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Christian Viewpoint: Reflection of author's faith on display in new book

By John Dempster

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Author Barbara Henderson with her new book.
Author Barbara Henderson with her new book.

Rivet Boy is the new children’s book from local author Barbara Henderson. It’s a gloriously imaginative story about the building of the Forth Railway Bridge in the 1880s seen through the eyes of 12-year-old labourer John Nicol.

John is his family’s breadwinner: he lives in Dunfermline where he finds inspiration from the Carnegie Library, and collects autographs. At work, the squirrel he befriends and names Rusty has a crucial role in the plot. As always in Barbara’s historical fiction there are gently understated references to the characters’ Christian faith.

Born in Germany, Barbara came to Scotland 30 years ago to study. Raised in a Christian family, she realised as a young teenager that faith is a personal thing, and said ‘Yes!’ to Jesus. I love her honesty as she tells me: ‘There are times you are flying and times when you are clinging on by your fingernails to the last, little, remaining shred of faith.’

She describes the high expectations she had of other Christians as a girl, and her disappointment when they sometimes failed. However she came to realise that Christians are still sinners, and mess up often. How liberating, she says, to accept that it’s OK not to be perfect, that God is always there, encouraging you to choose well, and forgiving you when you fail. ‘Relax into who you actually are,’ she adds.

She highlights the benefit of living an integrated life. With Barbara Henderson, what you see is what you get. She doesn’t keep her spirituality separate from the rest of her life, but seeks to be wholly present in everything she does. The same Barbara serves coffee at Inverness Baptist Church, writes Artyness columns for this paper, brings classrooms alive, and creates gripping fiction.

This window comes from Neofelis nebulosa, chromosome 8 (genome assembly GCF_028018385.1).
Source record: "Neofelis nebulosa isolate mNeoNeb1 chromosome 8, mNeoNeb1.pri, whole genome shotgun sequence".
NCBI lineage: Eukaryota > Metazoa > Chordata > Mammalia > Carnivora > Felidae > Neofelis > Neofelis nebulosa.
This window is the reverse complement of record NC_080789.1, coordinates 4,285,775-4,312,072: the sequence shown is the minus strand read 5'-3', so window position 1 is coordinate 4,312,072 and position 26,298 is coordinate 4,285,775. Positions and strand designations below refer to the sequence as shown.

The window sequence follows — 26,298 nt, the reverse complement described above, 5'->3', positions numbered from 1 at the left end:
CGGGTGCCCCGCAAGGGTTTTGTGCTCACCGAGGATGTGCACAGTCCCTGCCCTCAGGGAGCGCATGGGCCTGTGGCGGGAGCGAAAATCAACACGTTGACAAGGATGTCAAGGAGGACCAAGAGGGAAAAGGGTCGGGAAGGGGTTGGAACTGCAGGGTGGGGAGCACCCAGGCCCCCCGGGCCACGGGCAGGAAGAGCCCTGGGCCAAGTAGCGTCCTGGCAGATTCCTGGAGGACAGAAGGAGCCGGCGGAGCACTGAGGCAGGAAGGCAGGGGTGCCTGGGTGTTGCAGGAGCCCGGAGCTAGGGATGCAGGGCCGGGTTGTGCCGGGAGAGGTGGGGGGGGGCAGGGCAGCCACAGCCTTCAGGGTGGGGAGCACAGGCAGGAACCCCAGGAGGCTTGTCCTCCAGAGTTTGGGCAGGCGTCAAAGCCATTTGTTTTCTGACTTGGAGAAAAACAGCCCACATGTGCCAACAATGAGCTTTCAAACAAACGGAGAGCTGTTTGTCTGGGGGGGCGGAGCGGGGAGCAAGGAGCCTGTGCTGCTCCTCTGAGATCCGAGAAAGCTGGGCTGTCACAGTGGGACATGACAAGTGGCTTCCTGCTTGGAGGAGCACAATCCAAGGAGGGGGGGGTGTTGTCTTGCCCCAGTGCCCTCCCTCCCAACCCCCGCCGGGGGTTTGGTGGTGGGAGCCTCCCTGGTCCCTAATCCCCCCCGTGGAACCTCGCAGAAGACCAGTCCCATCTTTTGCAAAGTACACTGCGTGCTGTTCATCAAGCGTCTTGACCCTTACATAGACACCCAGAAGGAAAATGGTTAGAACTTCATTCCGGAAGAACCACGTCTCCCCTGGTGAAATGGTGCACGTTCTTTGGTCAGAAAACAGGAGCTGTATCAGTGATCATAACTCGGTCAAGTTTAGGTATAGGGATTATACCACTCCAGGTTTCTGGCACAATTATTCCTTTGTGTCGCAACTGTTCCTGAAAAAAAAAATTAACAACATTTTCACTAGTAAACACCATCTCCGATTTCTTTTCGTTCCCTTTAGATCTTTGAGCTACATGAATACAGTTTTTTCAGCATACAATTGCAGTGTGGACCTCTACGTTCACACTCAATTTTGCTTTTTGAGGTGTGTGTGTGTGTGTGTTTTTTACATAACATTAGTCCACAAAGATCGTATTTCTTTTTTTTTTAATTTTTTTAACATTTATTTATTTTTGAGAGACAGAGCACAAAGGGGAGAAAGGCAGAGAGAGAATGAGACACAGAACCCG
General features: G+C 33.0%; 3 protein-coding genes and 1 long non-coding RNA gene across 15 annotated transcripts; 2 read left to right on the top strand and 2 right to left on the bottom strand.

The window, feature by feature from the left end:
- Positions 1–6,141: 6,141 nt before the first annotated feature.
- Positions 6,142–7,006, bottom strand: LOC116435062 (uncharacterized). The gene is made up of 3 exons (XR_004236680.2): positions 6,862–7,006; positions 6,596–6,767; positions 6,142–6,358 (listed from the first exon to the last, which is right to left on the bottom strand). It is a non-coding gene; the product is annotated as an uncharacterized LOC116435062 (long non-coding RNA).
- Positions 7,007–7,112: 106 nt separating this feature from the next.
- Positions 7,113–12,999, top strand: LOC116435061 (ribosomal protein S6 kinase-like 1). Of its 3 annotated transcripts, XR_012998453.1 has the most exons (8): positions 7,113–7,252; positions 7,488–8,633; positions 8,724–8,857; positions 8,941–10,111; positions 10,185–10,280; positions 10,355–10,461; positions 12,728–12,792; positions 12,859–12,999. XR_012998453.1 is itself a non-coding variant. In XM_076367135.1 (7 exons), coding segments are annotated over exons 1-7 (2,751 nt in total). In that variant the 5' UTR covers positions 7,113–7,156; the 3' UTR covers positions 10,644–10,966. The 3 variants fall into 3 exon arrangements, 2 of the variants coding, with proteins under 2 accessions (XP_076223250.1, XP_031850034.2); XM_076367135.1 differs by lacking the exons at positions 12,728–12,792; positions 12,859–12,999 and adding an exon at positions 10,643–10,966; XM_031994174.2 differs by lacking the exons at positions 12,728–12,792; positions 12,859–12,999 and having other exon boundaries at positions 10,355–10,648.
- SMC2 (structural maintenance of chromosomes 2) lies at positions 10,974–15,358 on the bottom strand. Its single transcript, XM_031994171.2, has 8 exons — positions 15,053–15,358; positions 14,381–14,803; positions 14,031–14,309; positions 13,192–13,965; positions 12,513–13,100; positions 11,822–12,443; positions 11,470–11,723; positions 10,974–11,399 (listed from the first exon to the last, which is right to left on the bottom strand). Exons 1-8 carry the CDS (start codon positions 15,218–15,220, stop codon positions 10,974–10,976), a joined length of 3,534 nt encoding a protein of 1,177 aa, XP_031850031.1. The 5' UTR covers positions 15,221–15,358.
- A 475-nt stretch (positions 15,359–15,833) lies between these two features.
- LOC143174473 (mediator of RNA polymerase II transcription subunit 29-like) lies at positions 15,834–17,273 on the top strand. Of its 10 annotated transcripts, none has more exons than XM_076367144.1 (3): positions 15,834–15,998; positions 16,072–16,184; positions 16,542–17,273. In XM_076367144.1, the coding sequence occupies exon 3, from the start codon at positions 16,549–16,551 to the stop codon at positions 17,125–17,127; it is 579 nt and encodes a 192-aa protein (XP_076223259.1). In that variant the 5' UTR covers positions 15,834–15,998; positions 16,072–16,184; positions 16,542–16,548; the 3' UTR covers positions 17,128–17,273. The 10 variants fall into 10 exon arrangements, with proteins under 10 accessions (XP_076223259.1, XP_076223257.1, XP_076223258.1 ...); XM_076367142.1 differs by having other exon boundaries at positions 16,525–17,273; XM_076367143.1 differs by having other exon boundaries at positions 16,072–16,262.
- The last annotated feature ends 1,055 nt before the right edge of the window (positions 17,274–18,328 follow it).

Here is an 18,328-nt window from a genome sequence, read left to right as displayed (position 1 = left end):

‘God help me today to make progress with this manuscript,’ she prays, as she sits down at her desk. Out and about, she doesn’t impose her values on others, but is quick to mention things she’s prayed about. She reflects: ‘I think you can’t go too far wrong if your guiding principle is a bit of love.’

Barbara emphasises the importance of finding the thing you are called to do, the thing which brings you alive, fills you with zest. For her, that ‘thing’ is storytelling: drawing people into Story, whether on the page, through drama, in the classroom. ‘This is what I love doing the most in the world,’ she tells me. ‘God made me this way.’

Ultimately, when the Forth Bridge is finished, John Nicol finds the job which is really ‘him.’ ‘God helps those who help themselves,’ he reflects.

And whosever we are, the resources of heaven are available to help us find the story we were made for.

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